#MARINE WILDLIFE - Might there be evidence of coral reefs in the Irish Sea? Johnny Woodlock of the Irish Seal Sanctuary believes so.
Writing for Wildlife Extra, the Sea Fishery Advisory Group member recalls seeing a piece of coral that a former commercial trawler skipper said he had found in one of this nets more than 20 years ago while fishing off the Isle of Man.
Woodlock says he identified the sample as Lophelia pertusa, a coldwater coral that thrives in deeper water and one that was not previously linked to the Irish Sea, according to the records of the Marine Institute and the National Parks and Wildlife Service.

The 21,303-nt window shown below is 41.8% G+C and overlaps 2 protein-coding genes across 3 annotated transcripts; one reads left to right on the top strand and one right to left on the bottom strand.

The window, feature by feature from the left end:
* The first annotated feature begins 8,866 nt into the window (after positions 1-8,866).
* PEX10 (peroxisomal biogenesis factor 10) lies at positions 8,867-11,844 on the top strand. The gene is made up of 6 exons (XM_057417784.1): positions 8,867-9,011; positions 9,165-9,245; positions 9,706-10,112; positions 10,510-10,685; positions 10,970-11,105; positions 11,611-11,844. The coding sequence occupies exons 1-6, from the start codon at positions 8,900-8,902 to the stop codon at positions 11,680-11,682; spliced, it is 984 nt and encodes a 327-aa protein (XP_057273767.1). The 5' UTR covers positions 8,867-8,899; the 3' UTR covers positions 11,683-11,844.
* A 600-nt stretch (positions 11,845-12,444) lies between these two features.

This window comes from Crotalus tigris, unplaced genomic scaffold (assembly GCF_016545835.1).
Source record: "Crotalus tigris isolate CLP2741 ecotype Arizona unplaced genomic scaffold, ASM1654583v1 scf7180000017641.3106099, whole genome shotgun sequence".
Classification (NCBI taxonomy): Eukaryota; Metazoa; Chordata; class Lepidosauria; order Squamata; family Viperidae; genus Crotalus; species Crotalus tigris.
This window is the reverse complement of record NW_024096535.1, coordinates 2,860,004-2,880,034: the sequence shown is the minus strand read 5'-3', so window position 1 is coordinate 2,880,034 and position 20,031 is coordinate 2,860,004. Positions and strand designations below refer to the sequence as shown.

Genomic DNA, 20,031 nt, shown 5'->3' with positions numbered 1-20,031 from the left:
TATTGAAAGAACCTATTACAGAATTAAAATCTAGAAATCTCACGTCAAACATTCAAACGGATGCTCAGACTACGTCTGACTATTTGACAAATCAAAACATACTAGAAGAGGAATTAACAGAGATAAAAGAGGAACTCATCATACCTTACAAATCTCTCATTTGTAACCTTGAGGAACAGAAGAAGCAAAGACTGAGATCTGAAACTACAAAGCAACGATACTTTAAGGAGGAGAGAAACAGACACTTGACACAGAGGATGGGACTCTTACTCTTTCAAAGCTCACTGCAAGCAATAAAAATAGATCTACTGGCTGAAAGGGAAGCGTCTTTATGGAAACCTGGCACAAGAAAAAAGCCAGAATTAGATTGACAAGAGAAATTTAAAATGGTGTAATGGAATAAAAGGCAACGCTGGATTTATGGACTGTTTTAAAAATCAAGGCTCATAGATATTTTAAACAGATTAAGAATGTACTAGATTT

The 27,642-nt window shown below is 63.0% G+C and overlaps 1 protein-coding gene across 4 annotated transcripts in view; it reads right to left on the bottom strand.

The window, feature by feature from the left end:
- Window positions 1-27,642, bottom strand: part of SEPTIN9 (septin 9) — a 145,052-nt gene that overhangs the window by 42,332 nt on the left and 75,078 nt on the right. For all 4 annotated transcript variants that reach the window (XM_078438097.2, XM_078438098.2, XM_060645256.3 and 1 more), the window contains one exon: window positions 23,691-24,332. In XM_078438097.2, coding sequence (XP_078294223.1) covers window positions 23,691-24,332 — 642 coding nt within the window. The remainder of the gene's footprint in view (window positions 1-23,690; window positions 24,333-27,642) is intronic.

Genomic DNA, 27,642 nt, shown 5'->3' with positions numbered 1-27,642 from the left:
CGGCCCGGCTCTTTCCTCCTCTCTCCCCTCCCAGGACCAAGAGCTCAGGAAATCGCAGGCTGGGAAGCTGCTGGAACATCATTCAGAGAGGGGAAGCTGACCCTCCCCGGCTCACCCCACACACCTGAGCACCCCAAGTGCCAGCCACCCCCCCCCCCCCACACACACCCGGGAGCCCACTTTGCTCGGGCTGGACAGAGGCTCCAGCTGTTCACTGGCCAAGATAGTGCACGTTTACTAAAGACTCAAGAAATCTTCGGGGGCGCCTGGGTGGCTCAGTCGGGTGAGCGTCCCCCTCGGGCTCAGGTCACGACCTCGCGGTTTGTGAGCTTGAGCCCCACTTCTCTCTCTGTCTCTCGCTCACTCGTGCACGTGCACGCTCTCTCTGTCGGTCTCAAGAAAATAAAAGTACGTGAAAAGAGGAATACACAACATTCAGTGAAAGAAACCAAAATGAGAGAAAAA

Then this past August, when Woodlock uncovered a similar piece of coral and identified it as the same species, he was able to find out the co-ordinates where both pieces had been netted and forwarded them to the Marine Institute.
Though the area of the Irish Sea in question "has been heavily trawled by larger boats pulling heavier nets for a number of years", Woodlock remains hopeful that the Marine Institute can find evidence of living coral in the depths.
Often mistaken for plant life, coral is actually a compact colony of very simple marine wildlife called polyps, encased in a skeleton of calcium carbonate which gives them their solid appearance.